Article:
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Law360, London (September 9, 2020, 11:37 AM BST) -- Cybercrime and cashless payment technology will be the top priority for regulators as the financial system recovers from the shock of the COVID-19 pandemic, a member of the Bank of England's financial policy committee said Wednesday.
Elisabeth Stheeman, an external member of the body that oversees the stability of the financial system, said her committee will focus in coming months on the changing nature of virtual crime and on payments systems as the global pandemic continues to create havoc.
"The reality is that online fraud and cyber-hacking of digital accounts have outstripped traditional theft of banknotes and gold," Stheeman said. "Payments have undergone rapid innovation in recent years, and the COVID-19 shock has accelerated these trends."
Cybercrime has come under the microscope in 2020 as fraudsters take advantage of the COVID-19 crisis. International crime-fighting agency Interpol said in August that its partners in the private sector reported receiving 907,000 spam messages and discovered 48,000 malicious links "related" to the coronavirus outbreak between January and April.
Stheeman said the financial policy committee believes these two areas will be the most important as regulators seek to ensure that the financial system can recover from the coronavirus crisis.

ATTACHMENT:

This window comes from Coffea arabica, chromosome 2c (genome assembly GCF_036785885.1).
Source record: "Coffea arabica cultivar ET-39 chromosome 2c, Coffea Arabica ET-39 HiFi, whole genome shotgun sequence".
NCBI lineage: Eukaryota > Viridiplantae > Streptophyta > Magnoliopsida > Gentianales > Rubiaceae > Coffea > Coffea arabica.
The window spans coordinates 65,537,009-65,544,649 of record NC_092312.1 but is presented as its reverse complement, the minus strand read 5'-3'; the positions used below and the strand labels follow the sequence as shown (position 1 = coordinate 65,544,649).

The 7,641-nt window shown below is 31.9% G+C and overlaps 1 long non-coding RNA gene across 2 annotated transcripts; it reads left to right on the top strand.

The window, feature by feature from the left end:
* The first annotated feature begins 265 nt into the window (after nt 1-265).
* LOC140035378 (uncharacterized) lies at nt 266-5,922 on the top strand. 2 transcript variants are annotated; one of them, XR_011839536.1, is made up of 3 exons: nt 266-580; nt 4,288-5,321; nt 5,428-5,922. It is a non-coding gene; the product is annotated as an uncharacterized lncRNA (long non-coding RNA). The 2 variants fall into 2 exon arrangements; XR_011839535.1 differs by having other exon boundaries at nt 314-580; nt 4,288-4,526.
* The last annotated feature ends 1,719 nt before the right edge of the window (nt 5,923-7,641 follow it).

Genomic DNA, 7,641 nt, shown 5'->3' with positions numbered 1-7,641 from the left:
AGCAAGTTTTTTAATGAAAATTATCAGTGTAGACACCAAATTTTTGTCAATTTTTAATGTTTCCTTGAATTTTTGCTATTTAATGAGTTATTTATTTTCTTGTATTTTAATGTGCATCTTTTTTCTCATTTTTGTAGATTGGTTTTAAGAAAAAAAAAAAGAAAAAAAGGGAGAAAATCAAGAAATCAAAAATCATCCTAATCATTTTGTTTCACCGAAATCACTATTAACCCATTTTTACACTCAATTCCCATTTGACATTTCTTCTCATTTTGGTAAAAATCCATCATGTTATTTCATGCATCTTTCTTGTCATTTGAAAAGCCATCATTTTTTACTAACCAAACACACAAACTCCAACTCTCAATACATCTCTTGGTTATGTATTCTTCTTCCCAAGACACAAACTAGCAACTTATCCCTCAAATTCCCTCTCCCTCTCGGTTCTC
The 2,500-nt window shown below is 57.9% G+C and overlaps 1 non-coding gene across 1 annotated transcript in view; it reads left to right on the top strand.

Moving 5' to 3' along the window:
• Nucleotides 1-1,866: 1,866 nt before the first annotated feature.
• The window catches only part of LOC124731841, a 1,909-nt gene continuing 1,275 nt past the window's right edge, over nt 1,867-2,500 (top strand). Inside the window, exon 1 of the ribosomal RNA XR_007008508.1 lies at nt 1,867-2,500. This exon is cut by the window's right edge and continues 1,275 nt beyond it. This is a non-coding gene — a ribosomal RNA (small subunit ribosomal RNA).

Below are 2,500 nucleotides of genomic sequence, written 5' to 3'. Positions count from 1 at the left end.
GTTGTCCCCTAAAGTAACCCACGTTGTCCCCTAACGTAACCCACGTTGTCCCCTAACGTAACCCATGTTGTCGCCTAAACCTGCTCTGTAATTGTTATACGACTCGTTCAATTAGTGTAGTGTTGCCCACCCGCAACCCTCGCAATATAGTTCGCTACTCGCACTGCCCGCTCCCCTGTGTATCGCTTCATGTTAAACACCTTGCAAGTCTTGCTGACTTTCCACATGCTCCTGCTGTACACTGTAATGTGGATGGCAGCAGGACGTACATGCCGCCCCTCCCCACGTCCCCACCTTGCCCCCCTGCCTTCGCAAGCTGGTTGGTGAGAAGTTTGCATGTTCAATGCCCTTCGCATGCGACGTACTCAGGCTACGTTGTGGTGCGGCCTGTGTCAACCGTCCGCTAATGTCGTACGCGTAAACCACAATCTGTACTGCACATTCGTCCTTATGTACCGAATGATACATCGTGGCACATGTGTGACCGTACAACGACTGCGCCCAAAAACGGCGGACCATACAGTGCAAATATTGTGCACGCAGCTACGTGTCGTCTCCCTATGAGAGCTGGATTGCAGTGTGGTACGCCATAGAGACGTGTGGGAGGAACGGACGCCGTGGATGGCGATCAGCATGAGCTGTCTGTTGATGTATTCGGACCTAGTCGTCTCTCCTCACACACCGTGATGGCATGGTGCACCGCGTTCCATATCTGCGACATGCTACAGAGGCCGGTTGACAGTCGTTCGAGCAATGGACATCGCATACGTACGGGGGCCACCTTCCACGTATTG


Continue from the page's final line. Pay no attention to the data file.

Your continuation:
They will be crucial in creating so-called operational resilience in case of future crises — the ability of the system to contain and withstand unforeseen financial shocks.
Stheeman said the committee will push for more regular stress-testing to establish how well banks can recover from online attack. It will also set out new standards for how quickly and effectively it expects financial institutions to be able to contain such breaches.
Cybercrime has been one of the biggest risks for the financial sector over the last decade, Stheeman said. Some estimates suggest that such attacks could have cost the global system up to £600 billion ($776 billion) in 2017.
Stheeman noted that the COVID-19 crisis has speeded up Britain's move toward becoming a comparatively cashless economy, putting more and more pressure on online payments systems.
This change will mean that responsibility for payments will gradually move away from banks and toward technology companies, she said. It will also mean that the process of making and receiving payments becomes more complicated.
Both of these risks mean that the existing regulatory framework will have to be adjusted, Stheeman said.
The financial policy committee member said that the body is investigating how to protect the system from risks associated with new payments technology.
The payments sector has come under scrutiny in the wake of the high-profile meltdown of German payments company Wirecard. The firm collapsed in June after disclosing a €1.9 billion ($2.2 billion) hole in its accounts. The company's auditor, EY, said the money probably never existed.
--Additional reporting by Ben Kochman and Najiyya Budaly. Editing by Ed Harris.
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